Due to its lucrative career potential, challenging analytical nature and the excitement and prestige of managing wealth, finance is a popular field of study and employment. If you are thinking about majoring in finance, you might wonder how much education you will need for the career you want. A bachelor’s degree is the required education for most finance roles. However, earning a Master of Business Administration (MBA) in finance or specialized Master of Finance degree can help students advance their careers into leadership roles, prepare for professional certification exams and command higher salaries.
Finance Jobs With a Bachelor’s Degree
Finance is the study of money. This field of business, which looks at assets and liabilities, is one of the most technical and analytical of the business majors. Students of finance learn how to manage money for growth through educated forecasting of investment potential and strategic financial planning and decision-making. Bachelor’s degree programs in finances usually include core coursework in other business subjects, such as accounting, management and marketing. The major coursework for a finance student might include with studies in financial management, corporate finance, international finance and investment and portfolio management.
A bachelor’s degree is all the education you need to get started working in jobs like financial analyst, personal financial advisor and loan officer, according to the United States Bureau of Labor Statistics (BLS).
High-paying finance careers such as investment banker, venture capitalist, commercial banker and hedge funds manager often appeal to candidates with a bachelor’s degree in finance. Other jobs with a finance degree include financial services sales agent, the category which encompasses roles such as investment banker, broker and financial consultant. If you would like to put your finance education to work in a more general business role, management analyst or management consultant is another option to consider.
A bachelor’s degree can prepare you for a role as a financial examiner, but the educational requirements for this job have more to do with accounting than finance, the BLS reported. Incorporating accounting and economics into your studies can add to your career options.
Why Earn a Master’s Degree in Finance
If so many great careers are open to you with only a bachelor’s degree, why should you spend the time and money to complete a Master of Finance or MBA in finance degree? There are significant benefits of going to graduate school for finance. One reason finance professionals choose to advance their education is to get ready to work in a managerial role. While it is possible to become a financial manager with only a bachelor’s degree, the BLS acknowledges that a lot of employers today look for candidates who have a master’s degree along with five or more years of finance work experience. Shorter, more specialized Master of Finance degree programs, which often take just one year to earn, are seeing especially high demand among employers, according to U.S. News & World Report. Earning your Master of Finance degree can put you on the path to roles such as financial controller, finance officer, treasurer, cash manager, credit manager, insurance manager or risk manager.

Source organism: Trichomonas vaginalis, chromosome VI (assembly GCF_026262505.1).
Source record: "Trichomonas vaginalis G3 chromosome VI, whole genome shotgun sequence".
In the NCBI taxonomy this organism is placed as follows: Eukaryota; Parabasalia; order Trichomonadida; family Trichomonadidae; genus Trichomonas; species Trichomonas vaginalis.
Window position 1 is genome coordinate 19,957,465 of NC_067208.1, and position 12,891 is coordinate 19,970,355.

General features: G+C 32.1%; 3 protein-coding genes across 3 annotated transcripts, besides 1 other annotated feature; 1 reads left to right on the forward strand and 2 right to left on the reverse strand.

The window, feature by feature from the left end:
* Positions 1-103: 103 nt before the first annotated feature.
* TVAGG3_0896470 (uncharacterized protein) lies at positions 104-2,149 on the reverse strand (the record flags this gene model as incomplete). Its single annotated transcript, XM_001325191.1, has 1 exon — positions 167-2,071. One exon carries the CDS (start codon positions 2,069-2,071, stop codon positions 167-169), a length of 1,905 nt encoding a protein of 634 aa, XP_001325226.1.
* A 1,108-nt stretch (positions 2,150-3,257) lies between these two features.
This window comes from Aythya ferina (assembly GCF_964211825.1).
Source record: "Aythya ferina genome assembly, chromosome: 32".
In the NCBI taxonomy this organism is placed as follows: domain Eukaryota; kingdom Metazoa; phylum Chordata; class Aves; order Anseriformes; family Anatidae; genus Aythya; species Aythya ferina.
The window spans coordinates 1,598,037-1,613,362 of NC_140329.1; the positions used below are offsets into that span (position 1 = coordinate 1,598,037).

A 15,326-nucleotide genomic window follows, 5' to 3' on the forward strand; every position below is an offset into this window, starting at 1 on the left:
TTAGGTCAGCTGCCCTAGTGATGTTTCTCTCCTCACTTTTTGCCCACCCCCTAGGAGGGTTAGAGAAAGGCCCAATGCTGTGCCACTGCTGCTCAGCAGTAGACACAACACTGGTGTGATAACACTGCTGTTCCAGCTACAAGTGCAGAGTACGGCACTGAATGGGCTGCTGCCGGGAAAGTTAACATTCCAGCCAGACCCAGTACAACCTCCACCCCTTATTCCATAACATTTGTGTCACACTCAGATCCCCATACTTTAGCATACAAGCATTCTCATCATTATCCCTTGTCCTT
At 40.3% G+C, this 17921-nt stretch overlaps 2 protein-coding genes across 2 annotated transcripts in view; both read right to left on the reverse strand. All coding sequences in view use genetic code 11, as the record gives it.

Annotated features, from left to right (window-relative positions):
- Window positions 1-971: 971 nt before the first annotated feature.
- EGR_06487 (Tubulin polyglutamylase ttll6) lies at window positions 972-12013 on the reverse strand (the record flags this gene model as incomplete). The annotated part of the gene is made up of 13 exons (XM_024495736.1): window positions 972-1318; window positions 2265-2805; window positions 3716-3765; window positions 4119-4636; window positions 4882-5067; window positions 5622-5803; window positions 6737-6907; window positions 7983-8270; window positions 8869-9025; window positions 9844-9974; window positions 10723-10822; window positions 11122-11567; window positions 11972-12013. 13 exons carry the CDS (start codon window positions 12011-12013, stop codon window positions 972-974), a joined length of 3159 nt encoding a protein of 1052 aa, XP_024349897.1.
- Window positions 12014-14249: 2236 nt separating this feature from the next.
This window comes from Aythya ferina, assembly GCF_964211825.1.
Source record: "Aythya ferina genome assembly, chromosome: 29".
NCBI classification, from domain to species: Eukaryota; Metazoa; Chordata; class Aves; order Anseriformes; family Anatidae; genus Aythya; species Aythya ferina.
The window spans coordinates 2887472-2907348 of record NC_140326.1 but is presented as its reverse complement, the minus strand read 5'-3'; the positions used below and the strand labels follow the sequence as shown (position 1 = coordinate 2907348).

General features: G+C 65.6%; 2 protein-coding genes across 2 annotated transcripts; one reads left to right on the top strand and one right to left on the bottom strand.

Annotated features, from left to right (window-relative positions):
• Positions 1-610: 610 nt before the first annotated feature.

In the business and finance career field, many occupations see a wage premium, or pay raise, for holding a master’s degree, according to the BLS. The most pronounced increase is in the case of securities, commodities and financial services sales agents, who are also known as stockbrokers. In this career, the median wage with a master’s degree is 89 percent, or $80,000, more than the median salary for those with a bachelor’s degree. Though not quite as drastic, financial managers, too, see a big increase in earning potential when they go to graduate school. Financial managers with a master’s degree earn 41 percent more than their counterparts with only an undergraduate education.
For some graduate finance students, earning a master’s degree isn’t just an achievement in itself, but also a means to achieving a different end: becoming certified. Attaining a professional certification such as the Chartered Financial Analyst (CFA) or Certified Financial Planner (CFP) credential can considerably boost your career. However, getting certified isn’t easy. Both certifications require students to earn a passing score on lengthy professional exams, and the CFA exams, in particular, are notoriously difficult. Studying finance at the graduate level can help you prepare for the challenging CFA exams.
As a whole, financial managers enjoy a median annual wage of $125,080, according to the BLS.